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Updated: March 30, 2010 14:48 IST

Mixed reaction to Myanmar opposition party boycott

AP
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Mr. Tin Oo, deputy leader of the detained pro-democracy leader Aung San Suu Kyi's National League for Democracy Party, talks to journalists at the party's headquarters on Monday in Yangon. Photo: AP.
Mr. Tin Oo, deputy leader of the detained pro-democracy leader Aung San Suu Kyi's National League for Democracy Party, talks to journalists at the party's headquarters on Monday in Yangon. Photo: AP.

Many Myanmar residents on Tuesday greeted a decision by the party of democracy icon Aung San Suu Kyi to boycott elections with rousing approval while others called it a blunder leaving voters with little option in the military—organized balloting.

In a bold gamble, the National League for Democracy on Monday decided to opt out of the country’s first election in two decades, following the lead of the detained Nobel Prize laureate who had earlier denounced the laws guiding the election as undemocratic.

The decision, approved by an unanimous vote of the 113 executive members, spotlights the question of the polls’ credibility. The NLD won the most parliamentary seats in the last election in 1990, whose results the military refused to honour.

“It is devastating that the NLD has chosen to boycott the election. Who should I vote for when the election comes?” said a 46—year—old university teacher Myint Myint Thein.

Some Myanmar experts echoed such opinion.

“The NLD will now disappear from history and the (ruling military council) will proceed as intended,” said Robert Taylor, an author and Myanmar scholar.

But others approved of the decision.

“(Suu Kyi) is our icon and our leader and she is the only person who can reflect the feelings of the public. We are with her and we support her decision,” said a 55—year—old nurse, Khin Zaw.

The NLD earlier denounced the election laws, noting their provisions would bar Ms. Suu Kyi from participating, or even being a member of the party she helped found 22 years ago in the wake of a failed popular uprising against military rule.

“We will continue to pursue, through peaceful means, democracy and human rights with support, understanding and assistance from the people, ethnic nationalities and democratic forces,” said party vice- chairman Tin Oo.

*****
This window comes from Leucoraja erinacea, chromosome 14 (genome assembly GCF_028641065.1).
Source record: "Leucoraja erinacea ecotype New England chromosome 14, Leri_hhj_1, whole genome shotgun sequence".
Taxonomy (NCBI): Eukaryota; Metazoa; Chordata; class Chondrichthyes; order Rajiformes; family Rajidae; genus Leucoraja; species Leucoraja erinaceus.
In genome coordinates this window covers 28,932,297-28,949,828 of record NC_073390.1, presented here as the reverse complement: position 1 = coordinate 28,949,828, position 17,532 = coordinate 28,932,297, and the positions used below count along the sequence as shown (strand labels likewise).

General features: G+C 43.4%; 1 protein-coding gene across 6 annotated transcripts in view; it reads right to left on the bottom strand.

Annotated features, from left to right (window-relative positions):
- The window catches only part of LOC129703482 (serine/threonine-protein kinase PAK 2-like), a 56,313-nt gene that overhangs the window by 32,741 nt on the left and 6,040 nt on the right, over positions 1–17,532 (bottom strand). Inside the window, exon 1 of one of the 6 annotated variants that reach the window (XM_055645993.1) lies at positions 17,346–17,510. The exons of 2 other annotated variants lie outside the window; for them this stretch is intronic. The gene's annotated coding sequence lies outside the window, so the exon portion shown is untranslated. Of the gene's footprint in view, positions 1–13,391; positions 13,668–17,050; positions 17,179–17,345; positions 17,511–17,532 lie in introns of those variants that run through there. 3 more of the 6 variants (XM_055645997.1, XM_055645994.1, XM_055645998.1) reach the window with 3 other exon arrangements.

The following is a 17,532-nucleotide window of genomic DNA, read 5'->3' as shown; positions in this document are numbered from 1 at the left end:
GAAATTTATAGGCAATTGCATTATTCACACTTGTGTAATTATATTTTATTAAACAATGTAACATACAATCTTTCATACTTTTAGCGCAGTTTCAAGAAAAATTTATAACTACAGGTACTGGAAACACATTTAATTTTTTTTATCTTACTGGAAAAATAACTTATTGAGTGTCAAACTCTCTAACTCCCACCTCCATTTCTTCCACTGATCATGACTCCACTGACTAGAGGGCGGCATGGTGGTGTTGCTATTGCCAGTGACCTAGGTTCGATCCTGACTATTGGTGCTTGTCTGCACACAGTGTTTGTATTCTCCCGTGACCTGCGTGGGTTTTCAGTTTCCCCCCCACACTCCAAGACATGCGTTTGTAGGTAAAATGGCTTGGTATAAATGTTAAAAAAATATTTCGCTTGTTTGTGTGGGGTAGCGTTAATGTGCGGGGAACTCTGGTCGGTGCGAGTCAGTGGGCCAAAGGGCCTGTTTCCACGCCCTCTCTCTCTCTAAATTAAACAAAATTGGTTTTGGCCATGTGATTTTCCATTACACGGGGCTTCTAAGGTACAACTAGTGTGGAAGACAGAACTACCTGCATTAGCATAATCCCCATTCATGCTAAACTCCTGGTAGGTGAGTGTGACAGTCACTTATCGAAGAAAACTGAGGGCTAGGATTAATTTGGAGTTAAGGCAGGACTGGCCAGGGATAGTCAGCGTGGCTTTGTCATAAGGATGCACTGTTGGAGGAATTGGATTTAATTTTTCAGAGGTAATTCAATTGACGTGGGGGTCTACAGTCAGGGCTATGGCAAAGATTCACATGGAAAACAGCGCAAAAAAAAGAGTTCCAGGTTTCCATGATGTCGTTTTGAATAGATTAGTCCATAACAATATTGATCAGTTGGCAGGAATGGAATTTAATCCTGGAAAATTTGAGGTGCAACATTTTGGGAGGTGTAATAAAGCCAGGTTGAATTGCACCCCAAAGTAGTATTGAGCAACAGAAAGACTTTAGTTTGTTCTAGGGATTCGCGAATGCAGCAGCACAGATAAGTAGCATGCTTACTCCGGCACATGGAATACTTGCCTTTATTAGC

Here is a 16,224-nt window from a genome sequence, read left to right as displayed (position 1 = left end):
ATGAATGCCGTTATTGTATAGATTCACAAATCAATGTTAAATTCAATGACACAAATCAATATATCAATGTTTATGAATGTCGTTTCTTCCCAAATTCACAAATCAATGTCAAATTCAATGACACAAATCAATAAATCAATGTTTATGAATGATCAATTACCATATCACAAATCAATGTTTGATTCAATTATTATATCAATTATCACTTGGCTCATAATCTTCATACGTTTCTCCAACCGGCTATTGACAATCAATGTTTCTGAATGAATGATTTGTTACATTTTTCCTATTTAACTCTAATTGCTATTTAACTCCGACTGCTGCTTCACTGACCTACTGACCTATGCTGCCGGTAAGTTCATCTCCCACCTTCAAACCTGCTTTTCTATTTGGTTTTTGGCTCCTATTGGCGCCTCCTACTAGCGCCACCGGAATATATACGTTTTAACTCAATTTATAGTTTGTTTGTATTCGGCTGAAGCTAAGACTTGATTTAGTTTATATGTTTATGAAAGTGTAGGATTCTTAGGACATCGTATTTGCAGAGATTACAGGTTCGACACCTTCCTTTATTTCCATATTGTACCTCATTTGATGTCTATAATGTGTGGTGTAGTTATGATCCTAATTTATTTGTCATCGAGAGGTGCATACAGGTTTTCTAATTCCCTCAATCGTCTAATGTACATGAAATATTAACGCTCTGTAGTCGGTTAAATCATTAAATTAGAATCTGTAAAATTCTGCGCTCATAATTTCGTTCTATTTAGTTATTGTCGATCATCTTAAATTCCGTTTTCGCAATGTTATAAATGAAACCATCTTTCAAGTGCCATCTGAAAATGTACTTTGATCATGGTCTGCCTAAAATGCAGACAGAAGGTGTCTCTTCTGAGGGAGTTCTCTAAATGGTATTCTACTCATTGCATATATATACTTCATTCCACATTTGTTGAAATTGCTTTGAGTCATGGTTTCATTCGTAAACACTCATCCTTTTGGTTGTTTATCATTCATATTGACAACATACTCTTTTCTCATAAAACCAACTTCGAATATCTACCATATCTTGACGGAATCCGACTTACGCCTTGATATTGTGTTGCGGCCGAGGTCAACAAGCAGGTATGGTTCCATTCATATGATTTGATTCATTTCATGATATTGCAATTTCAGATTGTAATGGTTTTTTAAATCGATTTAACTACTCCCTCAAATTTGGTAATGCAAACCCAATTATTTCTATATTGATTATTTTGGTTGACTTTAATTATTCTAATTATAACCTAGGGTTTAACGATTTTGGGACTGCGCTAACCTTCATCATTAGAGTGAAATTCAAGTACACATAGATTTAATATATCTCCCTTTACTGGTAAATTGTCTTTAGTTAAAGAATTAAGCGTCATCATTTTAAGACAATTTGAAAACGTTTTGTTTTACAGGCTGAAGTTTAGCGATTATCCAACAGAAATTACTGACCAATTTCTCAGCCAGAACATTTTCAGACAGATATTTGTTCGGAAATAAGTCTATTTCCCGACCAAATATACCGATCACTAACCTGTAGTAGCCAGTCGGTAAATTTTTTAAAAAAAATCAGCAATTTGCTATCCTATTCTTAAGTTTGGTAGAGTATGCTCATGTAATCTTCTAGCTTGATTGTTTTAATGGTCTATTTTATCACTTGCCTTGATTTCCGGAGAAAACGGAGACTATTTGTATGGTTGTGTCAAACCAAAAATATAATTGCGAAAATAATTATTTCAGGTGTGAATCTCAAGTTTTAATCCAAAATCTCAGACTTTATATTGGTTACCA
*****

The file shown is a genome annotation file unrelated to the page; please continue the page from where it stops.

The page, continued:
Although the boycott will probably mean the end of the NLD since parties who fail to register for the election are to be dissolved, the boycott could also undermine the junta’s claims that the election represents a step forward in its “roadmap for democracy.”

“The majority of the people will follow the decision because of their deep respect for (Suu Kyi), and the legitimacy and credibility of the elections will be thoroughly undermined,” said Thakin Chan Tun, a retired ambassador and veteran politician.

The election date has yet to be announced, and the line-up of the contesting parties is still unclear. But it appears the military will field a party against a number of small ones, some of them pro—military.

“I think the NLD has made a major blunder by not contesting in the election. We are all set to vote for NLD candidates and now we are left without any choice,” said Mie Mie, a jewelry shop owner.

Cho Cho Kyaw Nyein, general—secretary of the recently formed Democratic Party, said the best way to serve the people and country was to get as many opposition seats as possible in the new parliament.

Earlier, Win Tin, a veteran party member, described Monday’s decision as a “life—or—death issue.” While saying that if the party did not register it would be “without legs and limbs,” he argued that NLD members would maintain their democratic ideals and thus carry the movement forward.

The reaction of the international community, which has already expressed doubt over the fairness of the polls, could be crucial in determining whether the election will proceed smoothly. The junta hopes holding the vote will ease pressure for political reforms and accommodation with the country’s pro—democracy movement.

At the same time, the party risks being further marginalized. It has been the focal point for opposition to military rule, even though it has faced fierce repression. If it loses its status as a legal party, it may face tighter restrictions.

U.S. State Department spokesman P.J. Crowley told reporters that U.S. officials “understand and respect” the NLD decision. “This is a reflection of the unwillingness of the government in Burma to take what we thought were the necessary steps to open up the political process and to engage in serious dialogue,” Mr. Crowley said.

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